Review by John P. Harvey
SIX The Musical takes the best-known facts of the six wives of Henry VIII, adds a little detail and invents a little more, and interprets the events through a very modern, somewhat outraged, filter to deliver an energised musical that turns the history of the time into a boiling pot of fun. With its six performers — the wives — belting out more than a dozen musical numbers in pop-diva form, all while dancing fit to burst, the musical could hardly be better designed to awaken a young person’s interest in medieval history.
Of course, its primary effect, sensory rather than exploratory or philosophical, comes from the musical output and the visual phenomenon, which is quite something.
The music itself might have seemed far more ordinary, though, without the almost perfectly tuned interlacing of nicely judged harmonic dissonances throughout. And the show’s most amusing aspect was its other dissonances: lots of one-upmanship between the former queens, as a competition for most-hard-done-by queen formed the thread running through the entire performance.
The show’s publicity material fairly warns of strobe lighting, theatrical haze, and loud music, but the strobes and theatrical haze were minimal. And the music was loud, but, aside from a driving bass making itself heard before all else, it was well balanced.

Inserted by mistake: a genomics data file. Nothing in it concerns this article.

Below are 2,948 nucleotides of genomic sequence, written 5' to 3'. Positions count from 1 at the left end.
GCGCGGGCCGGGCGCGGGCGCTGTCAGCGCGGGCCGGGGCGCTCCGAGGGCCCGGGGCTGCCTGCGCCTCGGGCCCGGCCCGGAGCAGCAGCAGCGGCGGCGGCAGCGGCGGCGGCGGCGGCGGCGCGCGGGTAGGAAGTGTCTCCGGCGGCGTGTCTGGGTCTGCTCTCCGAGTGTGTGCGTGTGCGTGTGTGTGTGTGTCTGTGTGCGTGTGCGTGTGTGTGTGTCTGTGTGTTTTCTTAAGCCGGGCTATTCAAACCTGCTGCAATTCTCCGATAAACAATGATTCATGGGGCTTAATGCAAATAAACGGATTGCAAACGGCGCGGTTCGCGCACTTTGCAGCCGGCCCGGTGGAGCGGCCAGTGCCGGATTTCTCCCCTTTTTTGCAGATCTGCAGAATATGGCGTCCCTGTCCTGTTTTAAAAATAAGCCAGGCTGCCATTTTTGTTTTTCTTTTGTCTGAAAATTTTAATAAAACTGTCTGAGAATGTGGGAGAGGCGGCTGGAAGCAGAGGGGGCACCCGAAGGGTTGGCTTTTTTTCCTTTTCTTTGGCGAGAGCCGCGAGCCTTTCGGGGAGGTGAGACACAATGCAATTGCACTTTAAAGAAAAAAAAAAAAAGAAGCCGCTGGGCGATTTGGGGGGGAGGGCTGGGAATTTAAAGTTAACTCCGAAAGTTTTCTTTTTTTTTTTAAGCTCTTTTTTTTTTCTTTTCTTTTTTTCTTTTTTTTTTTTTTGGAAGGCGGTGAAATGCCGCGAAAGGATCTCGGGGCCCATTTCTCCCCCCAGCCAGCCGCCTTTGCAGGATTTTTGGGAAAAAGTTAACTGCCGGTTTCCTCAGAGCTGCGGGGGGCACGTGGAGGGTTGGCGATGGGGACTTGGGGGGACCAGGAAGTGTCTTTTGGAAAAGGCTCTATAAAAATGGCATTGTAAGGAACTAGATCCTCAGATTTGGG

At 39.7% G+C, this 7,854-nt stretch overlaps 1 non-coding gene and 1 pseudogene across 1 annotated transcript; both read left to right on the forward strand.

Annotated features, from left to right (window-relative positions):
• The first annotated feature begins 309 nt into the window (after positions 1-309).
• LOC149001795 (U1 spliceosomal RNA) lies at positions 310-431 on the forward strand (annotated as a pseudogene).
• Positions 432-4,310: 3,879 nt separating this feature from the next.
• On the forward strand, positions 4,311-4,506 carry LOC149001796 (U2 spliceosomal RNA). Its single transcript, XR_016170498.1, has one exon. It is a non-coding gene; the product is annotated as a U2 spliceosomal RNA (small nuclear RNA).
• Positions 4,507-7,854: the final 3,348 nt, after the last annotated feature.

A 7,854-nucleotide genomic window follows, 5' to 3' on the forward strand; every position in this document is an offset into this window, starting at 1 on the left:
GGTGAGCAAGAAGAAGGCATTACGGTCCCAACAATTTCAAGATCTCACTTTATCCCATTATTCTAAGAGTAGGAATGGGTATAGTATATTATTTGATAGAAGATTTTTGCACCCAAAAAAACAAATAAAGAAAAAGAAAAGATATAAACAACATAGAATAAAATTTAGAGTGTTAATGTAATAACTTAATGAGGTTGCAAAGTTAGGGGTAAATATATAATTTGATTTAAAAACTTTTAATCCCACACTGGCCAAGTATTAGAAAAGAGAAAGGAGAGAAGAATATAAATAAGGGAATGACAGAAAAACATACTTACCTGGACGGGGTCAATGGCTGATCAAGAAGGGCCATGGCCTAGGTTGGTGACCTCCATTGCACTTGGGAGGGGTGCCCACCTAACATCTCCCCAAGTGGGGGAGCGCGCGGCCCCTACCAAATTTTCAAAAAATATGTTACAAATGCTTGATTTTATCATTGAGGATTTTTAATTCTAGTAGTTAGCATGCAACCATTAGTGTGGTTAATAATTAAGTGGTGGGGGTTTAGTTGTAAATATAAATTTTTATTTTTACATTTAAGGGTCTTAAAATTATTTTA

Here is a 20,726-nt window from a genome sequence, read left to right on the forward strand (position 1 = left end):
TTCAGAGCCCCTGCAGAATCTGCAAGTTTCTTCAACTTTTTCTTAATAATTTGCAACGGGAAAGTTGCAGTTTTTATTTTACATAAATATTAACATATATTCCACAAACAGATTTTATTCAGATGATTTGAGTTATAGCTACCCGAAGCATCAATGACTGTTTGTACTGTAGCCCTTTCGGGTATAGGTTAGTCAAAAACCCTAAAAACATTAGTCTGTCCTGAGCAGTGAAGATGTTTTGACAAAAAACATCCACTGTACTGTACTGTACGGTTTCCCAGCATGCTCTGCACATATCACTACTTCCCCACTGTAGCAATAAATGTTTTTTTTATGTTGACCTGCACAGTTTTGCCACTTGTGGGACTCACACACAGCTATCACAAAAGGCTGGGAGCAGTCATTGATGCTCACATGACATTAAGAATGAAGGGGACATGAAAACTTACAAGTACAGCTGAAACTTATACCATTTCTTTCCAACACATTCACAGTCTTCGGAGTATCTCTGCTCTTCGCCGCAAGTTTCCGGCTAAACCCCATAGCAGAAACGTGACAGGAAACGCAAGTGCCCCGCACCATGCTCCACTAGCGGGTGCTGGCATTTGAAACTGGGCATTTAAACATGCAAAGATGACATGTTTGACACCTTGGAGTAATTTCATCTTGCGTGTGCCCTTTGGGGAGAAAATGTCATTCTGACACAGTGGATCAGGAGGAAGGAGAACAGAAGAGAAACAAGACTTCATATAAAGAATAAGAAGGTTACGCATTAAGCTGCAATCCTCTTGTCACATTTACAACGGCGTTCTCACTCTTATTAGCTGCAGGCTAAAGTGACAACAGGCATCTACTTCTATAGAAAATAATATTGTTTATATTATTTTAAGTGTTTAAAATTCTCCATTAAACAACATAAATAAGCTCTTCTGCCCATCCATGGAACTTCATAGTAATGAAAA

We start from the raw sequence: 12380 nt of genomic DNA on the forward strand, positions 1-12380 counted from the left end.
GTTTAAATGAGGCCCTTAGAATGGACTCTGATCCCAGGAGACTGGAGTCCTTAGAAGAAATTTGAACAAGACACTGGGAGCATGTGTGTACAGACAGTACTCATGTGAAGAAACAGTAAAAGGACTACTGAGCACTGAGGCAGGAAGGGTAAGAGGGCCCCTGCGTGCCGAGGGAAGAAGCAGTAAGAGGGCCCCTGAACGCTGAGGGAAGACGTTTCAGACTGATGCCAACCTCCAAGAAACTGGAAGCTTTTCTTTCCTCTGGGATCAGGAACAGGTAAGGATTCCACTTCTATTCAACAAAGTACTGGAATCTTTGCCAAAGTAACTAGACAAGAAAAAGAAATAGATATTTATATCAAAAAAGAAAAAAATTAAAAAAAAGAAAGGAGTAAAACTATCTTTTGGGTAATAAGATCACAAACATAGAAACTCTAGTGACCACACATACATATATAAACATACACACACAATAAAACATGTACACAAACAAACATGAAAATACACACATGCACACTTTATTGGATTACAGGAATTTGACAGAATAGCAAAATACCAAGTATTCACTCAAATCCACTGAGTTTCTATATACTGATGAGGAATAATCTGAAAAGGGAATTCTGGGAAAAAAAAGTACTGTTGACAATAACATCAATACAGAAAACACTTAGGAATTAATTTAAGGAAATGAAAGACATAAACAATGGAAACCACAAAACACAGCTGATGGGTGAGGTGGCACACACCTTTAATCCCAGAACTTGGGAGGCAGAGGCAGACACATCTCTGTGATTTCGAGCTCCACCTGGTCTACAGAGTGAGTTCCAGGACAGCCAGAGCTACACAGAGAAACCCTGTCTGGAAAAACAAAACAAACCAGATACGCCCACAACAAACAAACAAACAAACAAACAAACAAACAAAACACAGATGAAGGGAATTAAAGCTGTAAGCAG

What the publicity glosses over, though, is the imaginativeness of the stage lighting, from both off and on stage. The word spectacular doesn’t do the lighting justice, and neither do production photos. It was amazing, and the production made great use of it to dramatise the women’s costumes and, at the show’s finale, to fling excitement literally into the air.
The songs themselves may not (at least on first exposure) have stood out as ready for recall, but the dancing did. Whilst the dance patterns may have been similar from song to song, every dance displayed enviable strength and endurance and, above all, exquisite coordination among all six. And coordination of all that with the backing band Ladies in Waiting and the sophisticated light show added a further note of memorability.
Its global season understandably interrupted recently, SIX The Musical has become, since its original days as a student production in 2017, a self-perpetuating publicity phenomenon, cloned on various stages around the globe simultaneously. Its Australian production, which stars performers who have stared in any number of big productions (and, in one case, on ABC television), has opened in Canberra after its second season in the studio of the Sydney Opera House and will go on to Adelaide, Melbourne, New Zealand, Brisbane… and possibly other places, seemingly on the strength of its audience members’ unbridled enthusiasm.
The youngest of these may not have understood all of the sexual jokes and double-entendres, but they certainly absorbed the spirit of rebellion, heard the drumbeat of joy, and shared in the sheer enthusiasm that the entire performance exuded.